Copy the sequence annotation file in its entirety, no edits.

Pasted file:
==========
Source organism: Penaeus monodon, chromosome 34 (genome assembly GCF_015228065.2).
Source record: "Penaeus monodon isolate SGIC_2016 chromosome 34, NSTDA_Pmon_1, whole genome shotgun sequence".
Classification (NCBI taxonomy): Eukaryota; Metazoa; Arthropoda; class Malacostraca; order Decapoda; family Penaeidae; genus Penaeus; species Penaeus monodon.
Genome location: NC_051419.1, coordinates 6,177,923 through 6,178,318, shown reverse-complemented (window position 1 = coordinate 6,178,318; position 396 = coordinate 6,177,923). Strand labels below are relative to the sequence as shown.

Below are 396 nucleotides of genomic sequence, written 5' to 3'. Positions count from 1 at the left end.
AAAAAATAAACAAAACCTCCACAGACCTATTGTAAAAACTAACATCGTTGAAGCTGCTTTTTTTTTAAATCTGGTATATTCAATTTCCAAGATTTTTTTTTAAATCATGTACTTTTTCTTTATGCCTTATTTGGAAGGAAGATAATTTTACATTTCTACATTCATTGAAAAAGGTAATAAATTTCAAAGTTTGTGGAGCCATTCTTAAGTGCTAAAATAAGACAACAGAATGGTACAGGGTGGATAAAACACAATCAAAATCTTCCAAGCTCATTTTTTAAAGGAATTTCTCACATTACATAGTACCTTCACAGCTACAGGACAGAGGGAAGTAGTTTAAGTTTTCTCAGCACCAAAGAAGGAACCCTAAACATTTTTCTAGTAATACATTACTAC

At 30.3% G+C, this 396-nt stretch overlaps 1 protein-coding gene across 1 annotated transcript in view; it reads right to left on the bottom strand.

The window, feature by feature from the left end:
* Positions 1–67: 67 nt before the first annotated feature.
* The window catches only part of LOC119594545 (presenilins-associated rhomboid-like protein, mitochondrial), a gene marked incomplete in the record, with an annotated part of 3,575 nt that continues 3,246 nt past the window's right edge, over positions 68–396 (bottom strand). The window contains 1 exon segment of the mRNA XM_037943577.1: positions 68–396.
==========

Source organism: Penaeus monodon, chromosome 34 (genome assembly GCF_015228065.2).
Source record: "Penaeus monodon isolate SGIC_2016 chromosome 34, NSTDA_Pmon_1, whole genome shotgun sequence".
Classification (NCBI taxonomy): Eukaryota; Metazoa; Arthropoda; class Malacostraca; order Decapoda; family Penaeidae; genus Penaeus; species Penaeus monodon.
Genome location: NC_051419.1, coordinates 6,177,923 through 6,178,318, shown reverse-complemented (window position 1 = coordinate 6,178,318; position 396 = coordinate 6,177,923). Strand labels below are relative to the sequence as shown.

Below are 396 nucleotides of genomic sequence, written 5' to 3'. Positions count from 1 at the left end.
AAAAAATAAACAAAACCTCCACAGACCTATTGTAAAAACTAACATCGTTGAAGCTGCTTTTTTTTTAAATCTGGTATATTCAATTTCCAAGATTTTTTTTTAAATCATGTACTTTTTCTTTATGCCTTATTTGGAAGGAAGATAATTTTACATTTCTACATTCATTGAAAAAGGTAATAAATTTCAAAGTTTGTGGAGCCATTCTTAAGTGCTAAAATAAGACAACAGAATGGTACAGGGTGGATAAAACACAATCAAAATCTTCCAAGCTCATTTTTTAAAGGAATTTCTCACATTACATAGTACCTTCACAGCTACAGGACAGAGGGAAGTAGTTTAAGTTTTCTCAGCACCAAAGAAGGAACCCTAAACATTTTTCTAGTAATACATTACTAC

At 30.3% G+C, this 396-nt stretch overlaps 1 protein-coding gene across 1 annotated transcript in view; it reads right to left on the bottom strand.

The window, feature by feature from the left end:
* Positions 1–67: 67 nt before the first annotated feature.
* The window catches only part of LOC119594545 (presenilins-associated rhomboid-like protein, mitochondrial), a gene marked incomplete in the record, with an annotated part of 3,575 nt that continues 3,246 nt past the window's right edge, over positions 68–396 (bottom strand). The window contains 1 exon segment of the mRNA XM_037943577.1: positions 68–396.